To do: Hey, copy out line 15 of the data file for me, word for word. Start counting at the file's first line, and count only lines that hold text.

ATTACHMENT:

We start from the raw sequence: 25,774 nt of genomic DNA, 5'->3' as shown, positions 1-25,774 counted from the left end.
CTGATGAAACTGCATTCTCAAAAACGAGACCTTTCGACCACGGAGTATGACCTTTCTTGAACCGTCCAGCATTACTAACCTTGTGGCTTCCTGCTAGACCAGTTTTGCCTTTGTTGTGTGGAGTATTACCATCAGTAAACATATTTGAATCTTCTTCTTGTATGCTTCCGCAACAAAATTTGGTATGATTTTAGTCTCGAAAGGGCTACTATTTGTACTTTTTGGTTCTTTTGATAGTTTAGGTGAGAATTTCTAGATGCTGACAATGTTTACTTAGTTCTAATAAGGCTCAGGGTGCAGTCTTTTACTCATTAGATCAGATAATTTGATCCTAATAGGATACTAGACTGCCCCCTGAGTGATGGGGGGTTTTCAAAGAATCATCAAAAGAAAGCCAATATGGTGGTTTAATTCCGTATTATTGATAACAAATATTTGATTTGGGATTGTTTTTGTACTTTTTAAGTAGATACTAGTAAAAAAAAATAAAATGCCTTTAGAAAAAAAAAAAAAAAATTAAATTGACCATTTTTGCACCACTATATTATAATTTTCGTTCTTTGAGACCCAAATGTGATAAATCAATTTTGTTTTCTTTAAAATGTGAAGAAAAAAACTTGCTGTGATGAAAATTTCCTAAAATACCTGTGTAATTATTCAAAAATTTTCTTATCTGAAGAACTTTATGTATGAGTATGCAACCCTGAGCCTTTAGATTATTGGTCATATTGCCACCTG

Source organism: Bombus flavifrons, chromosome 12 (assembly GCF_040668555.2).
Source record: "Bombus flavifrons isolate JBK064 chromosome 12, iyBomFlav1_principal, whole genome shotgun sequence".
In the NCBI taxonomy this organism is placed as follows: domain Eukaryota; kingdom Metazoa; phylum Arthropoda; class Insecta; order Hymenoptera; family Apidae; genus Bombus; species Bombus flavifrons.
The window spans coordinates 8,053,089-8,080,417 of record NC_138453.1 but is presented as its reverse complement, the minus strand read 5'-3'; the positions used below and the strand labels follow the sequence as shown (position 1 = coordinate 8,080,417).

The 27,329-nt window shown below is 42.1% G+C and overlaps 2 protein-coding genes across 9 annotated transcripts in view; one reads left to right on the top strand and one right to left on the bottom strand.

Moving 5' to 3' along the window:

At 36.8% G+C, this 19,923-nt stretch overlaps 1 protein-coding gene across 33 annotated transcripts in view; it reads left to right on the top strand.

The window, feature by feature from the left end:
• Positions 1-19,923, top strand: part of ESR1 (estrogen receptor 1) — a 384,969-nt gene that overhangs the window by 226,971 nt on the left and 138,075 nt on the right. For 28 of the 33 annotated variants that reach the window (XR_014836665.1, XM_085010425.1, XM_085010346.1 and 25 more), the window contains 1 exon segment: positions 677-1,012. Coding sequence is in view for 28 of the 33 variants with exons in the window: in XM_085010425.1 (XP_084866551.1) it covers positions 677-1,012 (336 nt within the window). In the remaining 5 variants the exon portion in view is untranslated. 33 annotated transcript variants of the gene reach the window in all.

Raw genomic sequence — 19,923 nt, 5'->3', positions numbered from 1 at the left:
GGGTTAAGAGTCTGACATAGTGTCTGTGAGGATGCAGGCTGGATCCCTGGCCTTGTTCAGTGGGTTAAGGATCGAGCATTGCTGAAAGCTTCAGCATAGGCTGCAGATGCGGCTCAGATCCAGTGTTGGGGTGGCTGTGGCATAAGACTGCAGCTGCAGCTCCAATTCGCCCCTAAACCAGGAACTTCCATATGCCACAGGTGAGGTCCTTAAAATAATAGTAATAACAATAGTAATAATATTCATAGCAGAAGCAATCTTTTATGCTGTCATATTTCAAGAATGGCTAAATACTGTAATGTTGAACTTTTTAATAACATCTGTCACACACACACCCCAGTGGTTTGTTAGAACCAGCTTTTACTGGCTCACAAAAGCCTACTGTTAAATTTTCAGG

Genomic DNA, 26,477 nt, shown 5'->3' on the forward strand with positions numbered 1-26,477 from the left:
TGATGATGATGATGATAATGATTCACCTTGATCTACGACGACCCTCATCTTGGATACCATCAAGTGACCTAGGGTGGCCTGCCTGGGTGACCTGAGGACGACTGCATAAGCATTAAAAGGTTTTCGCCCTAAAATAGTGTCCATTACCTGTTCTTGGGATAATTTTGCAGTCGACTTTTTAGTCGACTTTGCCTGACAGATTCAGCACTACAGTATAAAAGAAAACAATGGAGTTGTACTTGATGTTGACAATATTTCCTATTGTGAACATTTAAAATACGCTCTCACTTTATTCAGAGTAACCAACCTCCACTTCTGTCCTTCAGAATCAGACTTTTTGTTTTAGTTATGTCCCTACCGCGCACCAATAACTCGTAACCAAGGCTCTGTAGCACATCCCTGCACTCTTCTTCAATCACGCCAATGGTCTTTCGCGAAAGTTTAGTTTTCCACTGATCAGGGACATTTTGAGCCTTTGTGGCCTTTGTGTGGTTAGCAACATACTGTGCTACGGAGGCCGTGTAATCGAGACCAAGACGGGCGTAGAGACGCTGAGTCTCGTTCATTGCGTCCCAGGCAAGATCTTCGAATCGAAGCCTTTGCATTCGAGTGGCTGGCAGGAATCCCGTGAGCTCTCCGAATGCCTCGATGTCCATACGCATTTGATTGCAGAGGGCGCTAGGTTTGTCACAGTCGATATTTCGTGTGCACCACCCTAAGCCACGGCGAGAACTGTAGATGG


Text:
TGATGATGATGATGATAATGATTCACCTTGATCTACGACGACCCTCATCTTGGATACCATCAAGTGACCTAGGGTGGCCTGCCTGGGTGACCTGAGGACGACTGCATAAGCATTAAAAGGTTTTCGCCCTAAAATAGTGTCCATTACCTGTTCTTGGGATAATTTTGCAGTCGACTTTTTAGTCGACTTTGCCTGACAGATTCAGCACTACAGTATAAAAGAAAACAATGGAGTTGTACTTGATGTTGACAATATTTCCTATTGTGAACATTTAAAATACGCTCTCACTTTATTCAGAGTAACCAACCTCCACTTCTGTCCTTCAGAATCAGACTTTTTGTTTTAGTTATGTCCCTACCGCGCACCAATAACTCGTAACCAAGGCTCTGTAGCACATCCCTGCACTCTTCTTCAATCACGCCAATGGTCTTTCGCGAAAGTTTAGTTTTCCACTGATCAGGGACATTTTGAGCCTTTGTGGCCTTTGTGTGGTTAGCAACATACTGTGCTACGGAGGCCGTGTAATCGAGACCAAGACGGGCGTAGAGACGCTGAGTCTCGTTCATTGCGTCCCAGGCAAGATCTTCGAATCGAAGCCTTTGCATTCGAGTGGCTGGCAGGAATCCCGTGAGCTCTCCGAATGCCTCGATGTCCATACGCATTTGATTGCAGAGGGCGCTAGGTTTGTCACAGTCGATATTTCGTGTGCACCACCCTAAGCCACGGCGAGAACTGTAGATGG